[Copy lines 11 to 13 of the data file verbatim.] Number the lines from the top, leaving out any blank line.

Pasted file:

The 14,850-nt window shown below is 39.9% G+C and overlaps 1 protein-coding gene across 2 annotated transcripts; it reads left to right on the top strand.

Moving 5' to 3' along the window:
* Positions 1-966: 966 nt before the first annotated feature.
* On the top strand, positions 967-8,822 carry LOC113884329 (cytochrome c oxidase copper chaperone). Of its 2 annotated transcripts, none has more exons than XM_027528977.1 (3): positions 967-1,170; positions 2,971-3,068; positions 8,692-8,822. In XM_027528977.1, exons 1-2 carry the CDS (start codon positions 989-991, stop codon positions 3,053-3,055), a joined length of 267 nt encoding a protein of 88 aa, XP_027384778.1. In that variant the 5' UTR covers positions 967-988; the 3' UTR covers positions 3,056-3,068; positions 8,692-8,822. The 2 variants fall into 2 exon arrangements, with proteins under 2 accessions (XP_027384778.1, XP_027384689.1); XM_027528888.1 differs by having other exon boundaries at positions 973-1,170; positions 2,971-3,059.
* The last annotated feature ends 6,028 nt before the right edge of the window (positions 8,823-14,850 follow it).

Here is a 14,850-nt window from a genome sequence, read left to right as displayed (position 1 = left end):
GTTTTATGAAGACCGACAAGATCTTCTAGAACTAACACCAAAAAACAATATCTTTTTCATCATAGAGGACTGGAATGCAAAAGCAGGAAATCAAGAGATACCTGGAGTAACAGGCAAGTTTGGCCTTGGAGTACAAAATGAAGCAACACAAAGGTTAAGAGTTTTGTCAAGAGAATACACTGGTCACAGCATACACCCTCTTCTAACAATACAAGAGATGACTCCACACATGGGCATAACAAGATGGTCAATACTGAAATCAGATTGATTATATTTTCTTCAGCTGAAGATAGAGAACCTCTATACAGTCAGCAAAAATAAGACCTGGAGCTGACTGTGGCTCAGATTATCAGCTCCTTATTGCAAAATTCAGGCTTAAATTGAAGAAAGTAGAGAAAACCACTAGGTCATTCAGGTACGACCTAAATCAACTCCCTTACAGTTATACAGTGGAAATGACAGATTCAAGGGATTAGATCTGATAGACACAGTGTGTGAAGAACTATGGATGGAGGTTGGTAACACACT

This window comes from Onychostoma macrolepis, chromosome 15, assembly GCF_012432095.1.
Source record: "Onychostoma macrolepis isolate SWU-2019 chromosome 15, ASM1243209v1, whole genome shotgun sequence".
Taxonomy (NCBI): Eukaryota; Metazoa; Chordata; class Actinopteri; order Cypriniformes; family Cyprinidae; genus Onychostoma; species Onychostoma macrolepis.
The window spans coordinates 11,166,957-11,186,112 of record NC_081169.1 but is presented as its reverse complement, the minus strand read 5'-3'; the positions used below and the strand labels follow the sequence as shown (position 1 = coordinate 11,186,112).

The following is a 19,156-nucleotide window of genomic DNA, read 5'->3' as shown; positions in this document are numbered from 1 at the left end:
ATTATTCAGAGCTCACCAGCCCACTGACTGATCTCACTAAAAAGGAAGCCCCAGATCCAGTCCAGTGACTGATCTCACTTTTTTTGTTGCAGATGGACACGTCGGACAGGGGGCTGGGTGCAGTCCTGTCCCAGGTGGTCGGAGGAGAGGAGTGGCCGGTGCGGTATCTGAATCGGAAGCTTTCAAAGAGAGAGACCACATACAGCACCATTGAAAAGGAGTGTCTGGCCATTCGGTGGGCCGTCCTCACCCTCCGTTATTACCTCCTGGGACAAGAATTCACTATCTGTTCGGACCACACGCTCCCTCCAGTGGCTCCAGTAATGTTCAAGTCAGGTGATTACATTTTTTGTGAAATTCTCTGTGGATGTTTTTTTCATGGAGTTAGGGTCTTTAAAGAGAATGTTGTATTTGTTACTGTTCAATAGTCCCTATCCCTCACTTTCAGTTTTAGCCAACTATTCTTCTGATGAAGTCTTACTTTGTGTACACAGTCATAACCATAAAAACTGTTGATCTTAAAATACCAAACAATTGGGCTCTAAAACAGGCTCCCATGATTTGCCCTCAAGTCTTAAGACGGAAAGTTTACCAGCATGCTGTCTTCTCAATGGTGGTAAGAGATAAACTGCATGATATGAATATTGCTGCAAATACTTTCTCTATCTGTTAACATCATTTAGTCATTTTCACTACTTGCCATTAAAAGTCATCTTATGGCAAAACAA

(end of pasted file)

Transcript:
The window spans coordinates 11,166,957-11,186,112 of record NC_081169.1 but is presented as its reverse complement, the minus strand read 5'-3'; the positions used below and the strand labels follow the sequence as shown (position 1 = coordinate 11,186,112).

The following is a 19,156-nucleotide window of genomic DNA, read 5'->3' as shown; positions in this document are numbered from 1 at the left end:
ATTATTCAGAGCTCACCAGCCCACTGACTGATCTCACTAAAAAGGAAGCCCCAGATCCAGTCCAGTGACTGATCTCACTTTTTTTGTTGCAGATGGACACGTCGGACAGGGGGCTGGGTGCAGTCCTGTCCCAGGTGGTCGGAGGAGAGGAGTGGCCGGTGCGGTATCTGAATCGGAAGCTTTCAAAGAGAGAGACCACATACAGCACCATTGAAAAGGAGTGTCTGGCCATTCGGTGGGCCGTCCTCACCCTCCGTTATTACCTCCTGGGACAAGAATTCACTATCTGTTCGGACCACACGCTCCCTCCAGTGGCTCCAGTAATGTTCAAGTCAGGTGATTACATTTTTTGTGAAATTCTCTGTGGATGTTTTTTTCATGGAGTTAGGGTCTTTAAAGAGAATGTTGTATTTGTTACTGTTCAATAGTCCCTATCCCTCACTTTCAGTTTTAGCCAACTATTCTTCTGATGAAGTCTTACTTTGTGTACACAGTCATAACCATAAAAACTGTTGATCTTAAAATACCAAACAATTGGGCTCTAAAACAGGCTCCCATGATTTGCCCTCAAGTCTTAAGACGGAAAGTTTACCAGCATGCTGTCTTCTCAATGGTGGTAAGAGATAAACTGCATGATATGAATATTGCTGCAAATACTTTCTCTATCTGTTAACATCATTTAGTCATTTTCACTACTTGCCATTAAAAGTCATCTTATGGCAAAACAA